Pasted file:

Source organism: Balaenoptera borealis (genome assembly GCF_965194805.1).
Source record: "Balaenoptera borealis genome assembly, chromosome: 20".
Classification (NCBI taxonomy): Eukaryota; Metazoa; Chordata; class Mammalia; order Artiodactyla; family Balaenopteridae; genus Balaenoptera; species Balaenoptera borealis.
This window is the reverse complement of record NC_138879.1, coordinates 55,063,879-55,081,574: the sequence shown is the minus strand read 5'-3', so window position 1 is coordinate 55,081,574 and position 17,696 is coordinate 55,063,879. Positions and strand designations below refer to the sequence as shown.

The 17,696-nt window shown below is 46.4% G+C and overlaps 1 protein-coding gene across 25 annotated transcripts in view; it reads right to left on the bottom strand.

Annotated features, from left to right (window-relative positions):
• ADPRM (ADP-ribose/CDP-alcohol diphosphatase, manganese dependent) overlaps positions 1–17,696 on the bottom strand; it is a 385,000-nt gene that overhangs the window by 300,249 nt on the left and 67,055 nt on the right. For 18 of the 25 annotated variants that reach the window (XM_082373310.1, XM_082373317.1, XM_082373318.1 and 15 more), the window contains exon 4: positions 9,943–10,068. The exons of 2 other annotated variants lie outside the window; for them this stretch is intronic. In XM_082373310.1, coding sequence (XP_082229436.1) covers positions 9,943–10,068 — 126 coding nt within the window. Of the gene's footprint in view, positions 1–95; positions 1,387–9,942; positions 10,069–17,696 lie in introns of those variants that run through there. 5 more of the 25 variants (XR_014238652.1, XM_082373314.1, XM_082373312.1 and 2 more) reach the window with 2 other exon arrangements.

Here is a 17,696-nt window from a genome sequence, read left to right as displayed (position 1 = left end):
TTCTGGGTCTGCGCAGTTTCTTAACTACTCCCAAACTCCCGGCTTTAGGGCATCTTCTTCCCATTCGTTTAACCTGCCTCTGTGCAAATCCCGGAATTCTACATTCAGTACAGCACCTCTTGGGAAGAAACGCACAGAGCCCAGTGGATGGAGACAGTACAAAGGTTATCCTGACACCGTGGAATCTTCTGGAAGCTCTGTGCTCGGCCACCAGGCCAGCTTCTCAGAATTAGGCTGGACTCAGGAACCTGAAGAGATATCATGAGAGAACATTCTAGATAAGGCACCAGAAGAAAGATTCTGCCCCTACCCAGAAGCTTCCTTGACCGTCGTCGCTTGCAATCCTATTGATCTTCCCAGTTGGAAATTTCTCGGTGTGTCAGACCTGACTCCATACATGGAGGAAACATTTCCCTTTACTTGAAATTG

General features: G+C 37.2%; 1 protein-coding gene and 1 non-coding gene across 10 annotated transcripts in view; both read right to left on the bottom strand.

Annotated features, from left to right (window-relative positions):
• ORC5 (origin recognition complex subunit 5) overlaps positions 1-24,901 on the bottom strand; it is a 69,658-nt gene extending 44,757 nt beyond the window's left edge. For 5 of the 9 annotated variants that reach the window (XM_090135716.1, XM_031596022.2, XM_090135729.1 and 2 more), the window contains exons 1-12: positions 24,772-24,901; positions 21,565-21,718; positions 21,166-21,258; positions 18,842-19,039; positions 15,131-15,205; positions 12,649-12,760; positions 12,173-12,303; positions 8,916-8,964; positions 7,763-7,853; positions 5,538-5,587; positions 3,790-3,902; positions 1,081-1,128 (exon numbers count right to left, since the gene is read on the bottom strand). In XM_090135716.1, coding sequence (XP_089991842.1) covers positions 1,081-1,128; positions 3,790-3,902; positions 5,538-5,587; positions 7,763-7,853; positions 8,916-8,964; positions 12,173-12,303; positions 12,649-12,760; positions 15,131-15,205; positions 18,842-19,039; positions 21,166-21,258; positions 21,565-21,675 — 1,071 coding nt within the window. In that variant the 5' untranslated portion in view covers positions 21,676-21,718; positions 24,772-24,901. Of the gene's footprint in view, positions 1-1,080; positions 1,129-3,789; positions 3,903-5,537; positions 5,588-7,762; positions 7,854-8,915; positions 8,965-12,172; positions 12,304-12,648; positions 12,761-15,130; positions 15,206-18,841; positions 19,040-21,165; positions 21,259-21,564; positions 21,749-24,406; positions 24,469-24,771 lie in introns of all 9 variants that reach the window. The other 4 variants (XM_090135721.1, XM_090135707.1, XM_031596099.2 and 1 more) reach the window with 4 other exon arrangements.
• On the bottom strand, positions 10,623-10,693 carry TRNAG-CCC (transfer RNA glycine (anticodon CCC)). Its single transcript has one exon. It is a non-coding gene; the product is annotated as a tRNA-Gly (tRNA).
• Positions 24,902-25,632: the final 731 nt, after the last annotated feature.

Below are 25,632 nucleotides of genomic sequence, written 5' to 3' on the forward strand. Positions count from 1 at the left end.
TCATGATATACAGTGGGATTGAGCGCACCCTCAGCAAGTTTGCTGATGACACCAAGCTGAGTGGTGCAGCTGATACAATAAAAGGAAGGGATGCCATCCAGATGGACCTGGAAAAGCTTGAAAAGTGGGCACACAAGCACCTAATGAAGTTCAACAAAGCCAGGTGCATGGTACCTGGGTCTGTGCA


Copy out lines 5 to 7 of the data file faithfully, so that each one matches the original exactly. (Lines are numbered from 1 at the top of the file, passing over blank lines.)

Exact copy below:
The 17,696-nt window shown below is 46.4% G+C and overlaps 1 protein-coding gene across 25 annotated transcripts in view; it reads right to left on the bottom strand.

Annotated features, from left to right (window-relative positions):
• ADPRM (ADP-ribose/CDP-alcohol diphosphatase, manganese dependent) overlaps positions 1–17,696 on the bottom strand; it is a 385,000-nt gene that overhangs the window by 300,249 nt on the left and 67,055 nt on the right. For 18 of the 25 annotated variants that reach the window (XM_082373310.1, XM_082373317.1, XM_082373318.1 and 15 more), the window contains exon 4: positions 9,943–10,068. The exons of 2 other annotated variants lie outside the window; for them this stretch is intronic. In XM_082373310.1, coding sequence (XP_082229436.1) covers positions 9,943–10,068 — 126 coding nt within the window. Of the gene's footprint in view, positions 1–95; positions 1,387–9,942; positions 10,069–17,696 lie in introns of those variants that run through there. 5 more of the 25 variants (XR_014238652.1, XM_082373314.1, XM_082373312.1 and 2 more) reach the window with 2 other exon arrangements.